In 2002, the staff projects non-oil GDP to grow by over 5.3 percent, in part reflecting a strong agricultural output, boosted by good rains. Overall GDP is expected to decline by about 0.9 percent, largely owing to lower oil production occasioned by the smaller OPEC oil quota. As a result of the tightening of monetary policy in late 2001 and early 2002, the inflation rate declined in the first eight months and is expected to fall eventually to 13.8 percent by end-2002.

The overall expansionary fiscal policy stance remains highly expansionary in 2002, notwithstanding efforts by the executive to contain capital spending. The consolidated cash fiscal deficit of the three tiers of government is expected to reach 4.9 percent of GDP in 2002 (5.8 percent on a commitment basis). The deficit is projected to be financed by a drawdown in government deposits in the banking system and the issuance of short-term debt.

Monetary policy has accommodated the fiscal stance, thereby risking a reversal of the recent gains in lowering inflation. Broad money rose by 17½ percent during the first nine months of the year, compared with a targeted rate of 11½ percent for the same period. Aggregate bank credit to the federal government increased ten-fold during that period, in part because the banking sector's treasury bill holdings rose sharply as the Central Bank of Nigeria (CBN) sold most of its holdings to mop up excess liquidity.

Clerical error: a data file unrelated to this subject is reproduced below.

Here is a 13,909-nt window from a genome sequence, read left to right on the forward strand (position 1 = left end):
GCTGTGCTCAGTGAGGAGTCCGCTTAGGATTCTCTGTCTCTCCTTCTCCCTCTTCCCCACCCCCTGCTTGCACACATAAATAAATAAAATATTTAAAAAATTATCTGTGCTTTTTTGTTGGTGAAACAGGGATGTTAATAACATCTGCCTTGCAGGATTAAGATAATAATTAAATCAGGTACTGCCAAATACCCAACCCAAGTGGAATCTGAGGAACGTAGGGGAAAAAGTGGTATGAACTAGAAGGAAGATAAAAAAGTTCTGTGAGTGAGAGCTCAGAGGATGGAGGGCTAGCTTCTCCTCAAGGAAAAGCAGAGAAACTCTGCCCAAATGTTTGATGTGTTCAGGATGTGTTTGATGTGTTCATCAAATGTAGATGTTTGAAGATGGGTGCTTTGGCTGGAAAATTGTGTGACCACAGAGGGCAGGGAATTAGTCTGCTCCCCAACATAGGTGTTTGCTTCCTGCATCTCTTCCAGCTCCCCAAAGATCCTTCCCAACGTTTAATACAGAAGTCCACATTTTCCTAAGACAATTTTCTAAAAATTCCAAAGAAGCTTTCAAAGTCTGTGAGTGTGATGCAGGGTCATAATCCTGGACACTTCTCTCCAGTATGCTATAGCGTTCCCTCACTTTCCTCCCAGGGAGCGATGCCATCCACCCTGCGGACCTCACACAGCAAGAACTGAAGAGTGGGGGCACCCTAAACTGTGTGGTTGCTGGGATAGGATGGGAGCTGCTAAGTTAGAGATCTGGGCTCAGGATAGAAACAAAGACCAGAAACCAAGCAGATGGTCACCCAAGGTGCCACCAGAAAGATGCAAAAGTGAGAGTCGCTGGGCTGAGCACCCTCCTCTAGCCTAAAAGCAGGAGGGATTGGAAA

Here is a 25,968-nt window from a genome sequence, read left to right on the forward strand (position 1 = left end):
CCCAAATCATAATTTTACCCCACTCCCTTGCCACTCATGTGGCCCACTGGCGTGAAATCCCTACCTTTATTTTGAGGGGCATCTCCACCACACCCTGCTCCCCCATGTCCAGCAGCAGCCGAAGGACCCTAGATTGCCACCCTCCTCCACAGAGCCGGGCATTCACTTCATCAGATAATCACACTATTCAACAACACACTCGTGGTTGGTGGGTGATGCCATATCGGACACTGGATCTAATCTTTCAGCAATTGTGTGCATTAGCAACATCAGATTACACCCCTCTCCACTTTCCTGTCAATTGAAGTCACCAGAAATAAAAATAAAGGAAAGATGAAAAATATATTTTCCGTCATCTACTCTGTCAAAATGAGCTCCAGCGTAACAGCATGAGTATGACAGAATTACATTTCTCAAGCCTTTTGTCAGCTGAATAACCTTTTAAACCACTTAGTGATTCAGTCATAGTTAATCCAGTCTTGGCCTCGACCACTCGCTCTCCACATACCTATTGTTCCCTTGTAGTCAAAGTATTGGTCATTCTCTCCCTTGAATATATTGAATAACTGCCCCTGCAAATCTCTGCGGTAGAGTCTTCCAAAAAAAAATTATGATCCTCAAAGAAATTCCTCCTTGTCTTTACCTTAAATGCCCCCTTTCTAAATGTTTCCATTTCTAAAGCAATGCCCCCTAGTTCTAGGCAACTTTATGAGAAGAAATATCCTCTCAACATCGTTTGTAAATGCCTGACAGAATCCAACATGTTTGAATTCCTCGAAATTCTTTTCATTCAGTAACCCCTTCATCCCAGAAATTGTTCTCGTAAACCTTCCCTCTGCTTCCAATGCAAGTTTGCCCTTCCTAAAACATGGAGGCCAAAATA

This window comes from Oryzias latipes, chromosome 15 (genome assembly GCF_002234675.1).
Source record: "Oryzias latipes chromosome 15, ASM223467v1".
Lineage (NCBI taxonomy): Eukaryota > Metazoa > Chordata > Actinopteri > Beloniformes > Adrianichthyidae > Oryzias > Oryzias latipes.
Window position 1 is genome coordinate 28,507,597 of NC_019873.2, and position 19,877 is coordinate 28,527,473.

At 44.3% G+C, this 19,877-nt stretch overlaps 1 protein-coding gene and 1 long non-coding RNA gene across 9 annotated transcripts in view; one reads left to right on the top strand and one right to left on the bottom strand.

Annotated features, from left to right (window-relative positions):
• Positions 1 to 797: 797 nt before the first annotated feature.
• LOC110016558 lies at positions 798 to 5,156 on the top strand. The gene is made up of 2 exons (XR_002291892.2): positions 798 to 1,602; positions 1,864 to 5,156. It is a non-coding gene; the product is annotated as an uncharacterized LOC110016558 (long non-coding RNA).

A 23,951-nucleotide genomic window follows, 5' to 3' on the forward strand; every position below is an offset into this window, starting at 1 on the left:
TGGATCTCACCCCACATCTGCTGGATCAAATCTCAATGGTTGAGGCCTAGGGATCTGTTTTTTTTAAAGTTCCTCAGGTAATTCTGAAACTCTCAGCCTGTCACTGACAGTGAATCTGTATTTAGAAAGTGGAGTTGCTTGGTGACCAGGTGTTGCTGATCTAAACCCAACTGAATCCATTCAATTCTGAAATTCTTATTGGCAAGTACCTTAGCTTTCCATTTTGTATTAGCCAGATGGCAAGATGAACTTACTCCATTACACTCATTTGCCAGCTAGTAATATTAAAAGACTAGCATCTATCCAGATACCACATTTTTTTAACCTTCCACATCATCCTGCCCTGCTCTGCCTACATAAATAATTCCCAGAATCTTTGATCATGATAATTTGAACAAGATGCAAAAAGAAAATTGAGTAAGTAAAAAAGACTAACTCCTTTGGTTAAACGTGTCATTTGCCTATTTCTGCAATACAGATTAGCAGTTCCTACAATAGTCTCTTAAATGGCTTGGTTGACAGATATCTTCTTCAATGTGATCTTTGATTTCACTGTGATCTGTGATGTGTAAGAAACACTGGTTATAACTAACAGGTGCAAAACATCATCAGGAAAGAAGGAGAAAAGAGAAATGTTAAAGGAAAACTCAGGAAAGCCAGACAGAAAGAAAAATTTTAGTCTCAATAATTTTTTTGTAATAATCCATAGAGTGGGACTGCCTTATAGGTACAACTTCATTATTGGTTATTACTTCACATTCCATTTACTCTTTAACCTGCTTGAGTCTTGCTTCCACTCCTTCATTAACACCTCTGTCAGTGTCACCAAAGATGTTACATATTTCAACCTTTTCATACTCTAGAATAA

The lax financial policies led to a steep loss of international reserves in the first half of 2002. In view of the rapid reserve loss, the authorities undertook a series of small devaluations during June and July and introduced on July 22 a Dutch auction system. In a contradictory move, the CBN eased monetary policy by lowering the minimum rediscount rate by 200 basis points to 18½ percent and lowered the cash reserve requirement by 300 basis points to 9½ percent but only to those banks that had increased their credit to the real sector by at least 20 percent over the level at end-June. In any event, the new auction system for foreign exchange has helped slow reserve loss while allowing the exchange rate to be more market determined. Overall, international reserves are projected to decline from US$10.4 billion in 2001 to about US$7.2 billion in 2002. The spread between the official and parallel market rate has narrowed to below 10 percent.

Progress on structural reforms has been mixed. On the positive side, the authorities on January 1, 2002, adjusted the maximum retail price of gasoline above import parity and began charging the Nigeria National Petroleum Corporation US$18 per barrel for crude oil used for domestic consumption compared with the US$9.5 charged in 2001. The hike in the retail price of petroleum is a step forward in the deregulation of the downstream petroleum sector. However, the regulatory agency in charge of evaluating the appropriate retail price level every quarter has left retail prices unchanged since April 2002. As a result, domestic gasoline prices have fallen below import parity.

The trade and tariff policies adopted in 2002 suggest an increase in overall tariff and nontariff protection of domestic producers of finished goods, and, therefore, a setback to the government's liberalization efforts. Furthermore, the results on public enterprise reform have been mixed. While the privatization of enterprises in the early phases of the program is all but complete, there have been setbacks in recent privatization efforts, especially with regard to privatizing public utilities, such as the Nigeria Telecommunications Company (NITEL), and the rehabilitation and privatization of the electricity company, NEPA.